Freestone Exploration – Rusty Lofgren

By chance an old gated dirt road was opened for access along a particular unnamed freestone stream in west, northern, east, southern Pennsylvania, and a fellow fisherperson and I traveled this dirt road to see what we could see.

Rusty Lofgren Freestone 4

Nature stood around us and we enjoyed being a part of it. We saw a pile of bear scat the size of a seat cushion, birds a-plenty, and even spooked a doe in a field along this dirt road.

Way down around the corner, up and over the mountain, then back down again and into a ravine we stumbled upon a tributary to this particular unnamed freestone stream whose beauty was something to behold.

Rusty Lofgren Freestone 5

We stopped to enjoy the sights and sounds of this little mountain run, and only wondered the number of brook trout it held.

Our fly rods we kept in the car, and probably for the better as this tight run would require magnificent precision casts just to land a fly in the water and get a good drift.

Tempting, yes, but sometimes it is best to just look.

Rusty Lofgren Freestone 1


After this respite we headed back to the main stream and geared up for some freestone fishing.

Rusty Lofgren Freestone 2


Several casts were made and a couple of fish hooked, but it didn’t take long for me to notice something that prompted me to lay my rod down and take a looksee.

Rusty Lofgren Freestone 3

A stone wall was built by someone back in the day along the banks of this stream, and I could only wonder why. Probably for some sort of logging purposes, and thoughts of when the wall was created ran through my head. It may had been as old as the 1800s, and could have helped aid in transporting lumber down this creek. Or maybe it was older?

Perhaps it was built for military purposes for one of those old wars that were fought on the soils of this country. Hard to say, but it looked pretty interesting, and I was intrigued.

Eh, no fish to talk to for me on this trip. They were there, just “not in the mood to converse”.

Rusty Lofgren Freestone 6

No worries, though. It was fun to look around.

Rusty Lofgren is a photographer, videographer and writer in Pittsburgh, PA. Rusty’s portfolio and contact information are available at LeafBranch Studios and his new book Penna Fly Fishing Seasons is available on

Nature, Nude and Nationality – Photo Meander by Rusty Lofgren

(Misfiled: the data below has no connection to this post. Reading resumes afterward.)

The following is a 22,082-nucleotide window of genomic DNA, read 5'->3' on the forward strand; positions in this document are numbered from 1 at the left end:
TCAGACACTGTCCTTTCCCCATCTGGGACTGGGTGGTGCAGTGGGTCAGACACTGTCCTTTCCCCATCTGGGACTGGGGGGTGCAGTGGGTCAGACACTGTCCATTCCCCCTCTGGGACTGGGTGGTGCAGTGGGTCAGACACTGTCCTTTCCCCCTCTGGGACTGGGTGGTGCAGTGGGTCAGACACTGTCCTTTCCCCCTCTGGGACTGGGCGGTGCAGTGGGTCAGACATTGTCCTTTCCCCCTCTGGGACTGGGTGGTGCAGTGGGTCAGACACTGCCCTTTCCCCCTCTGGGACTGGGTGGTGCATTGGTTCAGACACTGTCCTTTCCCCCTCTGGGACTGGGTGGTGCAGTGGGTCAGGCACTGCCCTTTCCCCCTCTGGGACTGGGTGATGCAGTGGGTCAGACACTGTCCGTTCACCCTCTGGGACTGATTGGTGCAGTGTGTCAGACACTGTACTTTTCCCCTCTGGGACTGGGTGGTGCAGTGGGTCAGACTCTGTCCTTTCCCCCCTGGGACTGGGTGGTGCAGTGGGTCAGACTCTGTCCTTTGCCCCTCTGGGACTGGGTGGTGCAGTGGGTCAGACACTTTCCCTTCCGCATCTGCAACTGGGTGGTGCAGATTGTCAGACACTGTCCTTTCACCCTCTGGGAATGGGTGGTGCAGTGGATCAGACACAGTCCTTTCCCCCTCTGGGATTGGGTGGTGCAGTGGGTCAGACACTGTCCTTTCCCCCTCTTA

Red Roof Barn - Rusty Lofgren

On my way for a hike in the woods at a new favorite spot in Western Penna, camera in the passenger’s seat, I happened upon this old red roofed barn, white washed wood sides, and the brushed clouds behind it. It looked like a painting to me as I drove by. I glanced at the rear view mirror to make certain no truck or car was behind me on this back country road, and all was clear so I hit the brakes in my little mule and backed up a bit to take a few photos through the windshield. It wasn’t until I made it back home after my hike that I noticed the blue and purple flowers along the fence that add a touch of color to the lower left of the image, and this one of the group stands as my favorite. Sometimes you get lucky.

Wings on a Wire -Rusty Lofgren

Pointing my camera to the sky at this group of swallows yielded a bunch of fun pictures of these birds flocking to a wire near a favorite barn in Central Pennsylvania. Not much luck in these pictures. The birds seemed to have a pattern of flying away and then coming back, so I just pointed the camera towards the electrical wire, waited for the birds to circle around then return, and let auto focus and the camera do the rest. This one I titled ‘Wings on a Wire’.

Night Reflection on the Allegheny - Rusty Lofgren

Few things in life are perfect, if any, but the reflection on this river water in our great city of Pittsburgh is something to behold. Soooooooo, I’d rate this image on the water a 9 out of 10. About as high of a rating as I’d give anything in life…

Painting - Rusty Lofgren

A great friend from college, Luke Scott, took pictures of me naked while standing on a teacher’s desk in a classroom at college while two dudes stood watching. Friends would joke, “Huh, I’ve never done that before… Nope, never stood naked in a classroom with two dudes looking at me”, they would joke.  Not me.” Those photos were shown at an art show at college and created a little stir amongst my friends at college, but I didn’t care a bit about that. Supposedly Luke wanted to say that we all have nightmares about standing naked in a classroom. Who is ever made to do that? He painted a blue painting of one of those photos and I promised him that I would always hang it in my home. The problem was those eyes that he painted of me were always watching me no matter where I stood in the room and it sort of weirded out people. Surely they recognized the art in the painting, but where do you put a piece like that in a home? And who is ever made to stand naked in a classroom is what I recently thought, so I added a little color to this old painting, put shades on the eyes, and did a little voodoo with some yellow and coral reef colors to brighten up this blue piece. To be honest, I was just working a little voodoo, and having good fun with paints.

Crest Rod - Rusty Lofgren

The rainbow trout swam without hesitation back into the stream shortly after its close-up.